The rash now covered much of his body, and dermatologist number three, along with two infectious disease specialists, an immunologist and an endocrinologist, wasn't sure what was wrong. One doctor suggested chemotherapy. Another thought the problem might be a drug reaction. A third prescribed a high dose of prednisone, a steroid Clark took for six months. It blunted the itching but led to severe pain in his hips, which was diagnosed as avascular necrosis, permanent bone damage linked to long-term use of corticosteroids.
Clark said he was so disabled by the pain and itching that he had stopped practicing; he is now retired. In an effort to give him some relief, the immunologist prescribed narcotic pain medication and insisted that Clark see dermatologist number four: Luber. Clark balked, but the immunologist insisted, so he went, after canceling an initial appointment.
Clark recalled that Luber "was in the room less than a minute when he said, 'You will be feeling better in a few days.' " The dermatologist gently scraped Clark's inflamed, leathery skin and then had him look at the slide under the microscope.
The problem was immediately obvious: The skin sample was teeming with a common parasite called scabies, a tiny mite passed from direct contact with an infected person. The eight-legged mite thrives in overcrowded conditions or among people with substandard hygiene, but it can affect anyone, according to the American Academy of Dermatology.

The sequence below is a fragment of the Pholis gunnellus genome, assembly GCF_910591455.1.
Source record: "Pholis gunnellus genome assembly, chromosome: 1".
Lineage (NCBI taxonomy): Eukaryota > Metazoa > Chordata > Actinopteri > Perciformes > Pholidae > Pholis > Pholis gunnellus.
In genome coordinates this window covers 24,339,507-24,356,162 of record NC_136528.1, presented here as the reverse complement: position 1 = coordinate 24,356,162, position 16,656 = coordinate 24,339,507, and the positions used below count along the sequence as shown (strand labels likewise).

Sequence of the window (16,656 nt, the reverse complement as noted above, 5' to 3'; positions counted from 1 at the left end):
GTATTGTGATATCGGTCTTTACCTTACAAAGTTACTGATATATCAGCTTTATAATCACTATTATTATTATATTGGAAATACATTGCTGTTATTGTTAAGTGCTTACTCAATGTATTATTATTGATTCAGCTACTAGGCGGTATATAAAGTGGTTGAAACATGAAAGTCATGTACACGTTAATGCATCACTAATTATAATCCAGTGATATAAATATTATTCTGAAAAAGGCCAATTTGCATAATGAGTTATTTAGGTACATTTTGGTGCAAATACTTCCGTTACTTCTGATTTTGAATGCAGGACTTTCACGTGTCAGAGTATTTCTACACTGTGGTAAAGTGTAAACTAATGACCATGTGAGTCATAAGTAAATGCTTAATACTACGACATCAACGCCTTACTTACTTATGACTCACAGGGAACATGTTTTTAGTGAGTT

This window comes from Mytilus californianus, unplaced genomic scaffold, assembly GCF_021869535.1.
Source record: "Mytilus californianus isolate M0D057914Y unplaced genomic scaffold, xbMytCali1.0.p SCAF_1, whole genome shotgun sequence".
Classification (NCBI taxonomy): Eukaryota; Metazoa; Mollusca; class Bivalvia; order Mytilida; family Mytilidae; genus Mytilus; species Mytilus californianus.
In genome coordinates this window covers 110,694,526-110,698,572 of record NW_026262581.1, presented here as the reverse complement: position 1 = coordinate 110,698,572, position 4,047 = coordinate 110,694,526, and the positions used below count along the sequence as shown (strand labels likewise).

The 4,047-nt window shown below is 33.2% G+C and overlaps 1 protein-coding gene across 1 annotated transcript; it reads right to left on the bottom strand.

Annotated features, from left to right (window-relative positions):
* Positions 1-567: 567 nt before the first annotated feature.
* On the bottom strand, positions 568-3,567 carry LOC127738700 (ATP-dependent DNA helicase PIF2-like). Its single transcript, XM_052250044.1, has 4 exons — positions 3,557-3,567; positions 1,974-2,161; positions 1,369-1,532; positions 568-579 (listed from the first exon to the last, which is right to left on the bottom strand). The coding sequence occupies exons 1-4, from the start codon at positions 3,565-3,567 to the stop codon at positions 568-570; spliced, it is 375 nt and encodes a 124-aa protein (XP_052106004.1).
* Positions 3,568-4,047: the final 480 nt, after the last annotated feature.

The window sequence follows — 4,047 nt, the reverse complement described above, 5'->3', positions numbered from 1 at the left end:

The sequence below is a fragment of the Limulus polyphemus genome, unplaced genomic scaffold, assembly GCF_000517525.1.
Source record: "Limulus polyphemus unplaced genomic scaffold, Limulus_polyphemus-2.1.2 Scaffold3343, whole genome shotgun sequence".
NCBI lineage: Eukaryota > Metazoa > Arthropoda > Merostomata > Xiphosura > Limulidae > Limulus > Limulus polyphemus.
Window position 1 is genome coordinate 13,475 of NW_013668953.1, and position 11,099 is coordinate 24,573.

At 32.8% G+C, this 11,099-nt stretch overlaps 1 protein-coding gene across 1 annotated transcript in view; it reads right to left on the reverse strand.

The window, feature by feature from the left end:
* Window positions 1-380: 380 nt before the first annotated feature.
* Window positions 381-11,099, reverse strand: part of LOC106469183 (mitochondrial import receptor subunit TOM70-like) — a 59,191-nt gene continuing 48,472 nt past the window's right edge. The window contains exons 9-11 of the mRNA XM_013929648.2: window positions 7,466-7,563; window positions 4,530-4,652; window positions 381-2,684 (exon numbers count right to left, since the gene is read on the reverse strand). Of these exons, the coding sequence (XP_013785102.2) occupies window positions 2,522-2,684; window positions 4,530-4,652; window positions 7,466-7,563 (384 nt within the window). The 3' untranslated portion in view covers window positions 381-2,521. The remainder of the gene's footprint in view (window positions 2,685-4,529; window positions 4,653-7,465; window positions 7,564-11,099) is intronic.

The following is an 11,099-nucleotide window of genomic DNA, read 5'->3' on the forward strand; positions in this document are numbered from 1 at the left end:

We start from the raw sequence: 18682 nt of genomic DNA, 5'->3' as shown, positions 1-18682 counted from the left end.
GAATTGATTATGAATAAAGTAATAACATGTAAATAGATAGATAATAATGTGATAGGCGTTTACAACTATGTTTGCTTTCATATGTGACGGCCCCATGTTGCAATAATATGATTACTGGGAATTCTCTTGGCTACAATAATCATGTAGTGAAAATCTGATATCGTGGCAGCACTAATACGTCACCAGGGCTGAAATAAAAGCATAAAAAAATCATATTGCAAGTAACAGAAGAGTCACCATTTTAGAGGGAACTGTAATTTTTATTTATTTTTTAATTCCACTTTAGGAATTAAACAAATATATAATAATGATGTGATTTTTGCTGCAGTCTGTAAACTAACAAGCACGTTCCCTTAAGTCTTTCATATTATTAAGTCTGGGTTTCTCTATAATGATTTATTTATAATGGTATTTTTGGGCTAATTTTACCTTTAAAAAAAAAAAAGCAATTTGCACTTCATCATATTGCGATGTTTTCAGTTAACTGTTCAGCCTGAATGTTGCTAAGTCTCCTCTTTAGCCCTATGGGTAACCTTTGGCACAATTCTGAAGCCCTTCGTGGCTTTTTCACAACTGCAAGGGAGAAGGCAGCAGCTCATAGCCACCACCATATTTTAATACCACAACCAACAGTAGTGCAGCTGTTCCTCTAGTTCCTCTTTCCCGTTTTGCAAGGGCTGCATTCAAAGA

Outbreaks have plagued humans for more than 2,500 years and can occur in institutions such as homeless shelters, nursing homes and sometimes hospitals. Diagnosis may be delayed because scabies mimics other skin conditions and mites are difficult to see with the naked eye.
Its most characteristic symptom is itching at night so ferocious it can keep sufferers from getting any sleep. The mite burrows into the skin, laying eggs and producing toxins, causing an allergy that triggers the itching. Mites are attracted to warmth and human scent, and can live up to 24 hours on bedding.
Clark had the most severe form of scabies, called Norwegian or crusted scabies. In these cases, thousands of mites hide under skin, which becomes thickened, retarding penetration of topical medicines.
Treatment with topical medicines and, in severe cases, an anti-parasitic drug called ivermectin -- Clark took both -- is standard, and the residence of an infected person must be thoroughly cleaned and clothing washed in the hottest water possible. All members of a household must be treated, because the incubation period can be as long as eight weeks.
Luber, who diagnoses about six cases annually, recalled that Clark was "very surprised. I remember him saying that no one had mentioned scabies," which would not show up on a biopsy.
Clark said that his wife turned out to have a milder case, as did the couple's housekeeper. And as Luber predicted, Clark started to feel better within a day, although it took weeks before the itching subsided. He said he doesn't know where he contracted the disease but suspects it might have been from a patient.
When Clark told some of the physicians who examined him what had happened, he said they were not sympathetic.
"Several told me I was an infectious disease specialist and I should have figured it out," he recalled. "That was very unfair and made me angry. I was a basket case who couldn't put two and two together."